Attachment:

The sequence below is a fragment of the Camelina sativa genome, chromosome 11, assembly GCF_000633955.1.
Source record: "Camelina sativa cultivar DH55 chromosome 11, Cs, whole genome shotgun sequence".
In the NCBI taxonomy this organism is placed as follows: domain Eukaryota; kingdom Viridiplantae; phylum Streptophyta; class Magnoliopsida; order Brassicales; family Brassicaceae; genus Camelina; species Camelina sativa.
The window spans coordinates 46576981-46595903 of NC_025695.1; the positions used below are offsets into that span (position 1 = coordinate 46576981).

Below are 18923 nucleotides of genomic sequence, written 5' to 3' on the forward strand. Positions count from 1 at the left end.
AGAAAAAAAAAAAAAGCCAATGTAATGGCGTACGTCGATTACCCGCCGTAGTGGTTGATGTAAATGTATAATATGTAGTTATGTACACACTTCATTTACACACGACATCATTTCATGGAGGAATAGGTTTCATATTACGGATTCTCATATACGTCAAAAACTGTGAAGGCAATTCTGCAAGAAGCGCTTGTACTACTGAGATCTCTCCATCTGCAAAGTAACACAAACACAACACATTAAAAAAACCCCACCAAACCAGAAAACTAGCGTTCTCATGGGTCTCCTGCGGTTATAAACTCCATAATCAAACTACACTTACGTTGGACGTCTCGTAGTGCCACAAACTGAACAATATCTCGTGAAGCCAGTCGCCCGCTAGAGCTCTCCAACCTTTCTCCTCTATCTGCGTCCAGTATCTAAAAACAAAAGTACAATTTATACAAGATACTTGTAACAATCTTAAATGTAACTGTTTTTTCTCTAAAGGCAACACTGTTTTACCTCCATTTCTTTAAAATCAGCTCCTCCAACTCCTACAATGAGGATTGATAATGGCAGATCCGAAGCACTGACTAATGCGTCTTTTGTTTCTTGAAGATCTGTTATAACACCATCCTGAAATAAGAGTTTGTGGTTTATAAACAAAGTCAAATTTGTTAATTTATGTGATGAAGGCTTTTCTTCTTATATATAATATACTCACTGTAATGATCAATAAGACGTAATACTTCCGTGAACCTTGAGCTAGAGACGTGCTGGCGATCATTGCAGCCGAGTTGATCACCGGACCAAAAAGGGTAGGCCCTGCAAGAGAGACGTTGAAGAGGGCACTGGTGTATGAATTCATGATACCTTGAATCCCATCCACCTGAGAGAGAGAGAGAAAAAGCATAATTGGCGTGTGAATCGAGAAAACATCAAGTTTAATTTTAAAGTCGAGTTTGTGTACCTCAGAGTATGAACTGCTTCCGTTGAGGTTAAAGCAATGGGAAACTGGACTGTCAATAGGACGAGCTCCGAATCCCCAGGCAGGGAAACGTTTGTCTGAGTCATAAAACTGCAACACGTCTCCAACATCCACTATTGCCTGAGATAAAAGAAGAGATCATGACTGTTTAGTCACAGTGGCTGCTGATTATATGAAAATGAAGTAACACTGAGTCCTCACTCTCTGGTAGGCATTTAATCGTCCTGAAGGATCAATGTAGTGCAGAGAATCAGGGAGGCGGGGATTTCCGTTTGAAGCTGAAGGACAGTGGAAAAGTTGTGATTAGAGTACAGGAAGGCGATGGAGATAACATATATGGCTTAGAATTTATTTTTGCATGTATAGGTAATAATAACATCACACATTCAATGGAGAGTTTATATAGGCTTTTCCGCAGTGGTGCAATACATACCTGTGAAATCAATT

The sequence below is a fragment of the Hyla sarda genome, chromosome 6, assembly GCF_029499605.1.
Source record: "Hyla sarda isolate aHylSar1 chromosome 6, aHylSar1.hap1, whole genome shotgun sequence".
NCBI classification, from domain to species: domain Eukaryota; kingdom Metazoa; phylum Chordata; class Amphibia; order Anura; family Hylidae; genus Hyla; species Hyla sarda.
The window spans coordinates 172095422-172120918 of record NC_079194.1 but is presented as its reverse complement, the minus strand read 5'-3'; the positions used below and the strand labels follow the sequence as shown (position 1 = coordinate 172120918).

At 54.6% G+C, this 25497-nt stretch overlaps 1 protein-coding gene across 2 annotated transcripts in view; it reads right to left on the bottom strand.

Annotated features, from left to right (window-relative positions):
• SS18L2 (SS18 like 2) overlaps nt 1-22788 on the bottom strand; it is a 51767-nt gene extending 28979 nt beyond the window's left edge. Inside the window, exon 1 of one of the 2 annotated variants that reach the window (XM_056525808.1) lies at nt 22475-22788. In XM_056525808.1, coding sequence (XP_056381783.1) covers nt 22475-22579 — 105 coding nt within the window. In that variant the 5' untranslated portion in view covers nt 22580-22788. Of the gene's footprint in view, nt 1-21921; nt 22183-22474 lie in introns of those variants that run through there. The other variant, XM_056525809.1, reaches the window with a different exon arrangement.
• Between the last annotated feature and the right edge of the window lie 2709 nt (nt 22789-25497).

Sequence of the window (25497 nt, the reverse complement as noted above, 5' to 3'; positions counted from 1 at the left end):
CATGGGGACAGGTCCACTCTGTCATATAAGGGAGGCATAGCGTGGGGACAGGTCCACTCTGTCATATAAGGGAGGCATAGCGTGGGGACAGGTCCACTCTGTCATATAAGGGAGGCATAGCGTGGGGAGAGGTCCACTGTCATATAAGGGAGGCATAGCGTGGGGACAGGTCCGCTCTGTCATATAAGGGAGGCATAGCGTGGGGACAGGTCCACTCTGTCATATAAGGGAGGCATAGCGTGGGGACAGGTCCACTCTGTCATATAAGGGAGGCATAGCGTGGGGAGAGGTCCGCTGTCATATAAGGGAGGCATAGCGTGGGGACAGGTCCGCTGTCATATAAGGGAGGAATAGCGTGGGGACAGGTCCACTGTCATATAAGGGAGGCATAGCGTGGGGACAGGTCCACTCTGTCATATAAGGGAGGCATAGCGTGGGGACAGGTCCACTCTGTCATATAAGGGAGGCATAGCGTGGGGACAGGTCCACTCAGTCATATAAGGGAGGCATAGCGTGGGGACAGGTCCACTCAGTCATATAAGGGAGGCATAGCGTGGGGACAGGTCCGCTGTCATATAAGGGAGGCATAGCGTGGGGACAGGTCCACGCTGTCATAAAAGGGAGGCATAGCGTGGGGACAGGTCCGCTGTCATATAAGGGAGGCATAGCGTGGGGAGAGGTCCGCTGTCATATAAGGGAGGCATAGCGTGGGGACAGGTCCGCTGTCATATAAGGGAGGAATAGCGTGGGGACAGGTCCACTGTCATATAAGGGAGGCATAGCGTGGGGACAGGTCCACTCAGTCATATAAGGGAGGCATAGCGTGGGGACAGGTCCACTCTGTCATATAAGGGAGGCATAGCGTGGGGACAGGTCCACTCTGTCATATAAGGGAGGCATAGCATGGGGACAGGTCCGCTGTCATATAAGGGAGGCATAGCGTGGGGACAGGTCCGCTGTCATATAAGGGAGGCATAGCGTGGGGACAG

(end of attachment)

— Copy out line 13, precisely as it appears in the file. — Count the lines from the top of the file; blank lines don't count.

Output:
• SS18L2 (SS18 like 2) overlaps nt 1-22788 on the bottom strand; it is a 51767-nt gene extending 28979 nt beyond the window's left edge. Inside the window, exon 1 of one of the 2 annotated variants that reach the window (XM_056525808.1) lies at nt 22475-22788. In XM_056525808.1, coding sequence (XP_056381783.1) covers nt 22475-22579 — 105 coding nt within the window. In that variant the 5' untranslated portion in view covers nt 22580-22788. Of the gene's footprint in view, nt 1-21921; nt 22183-22474 lie in introns of those variants that run through there. The other variant, XM_056525809.1, reaches the window with a different exon arrangement.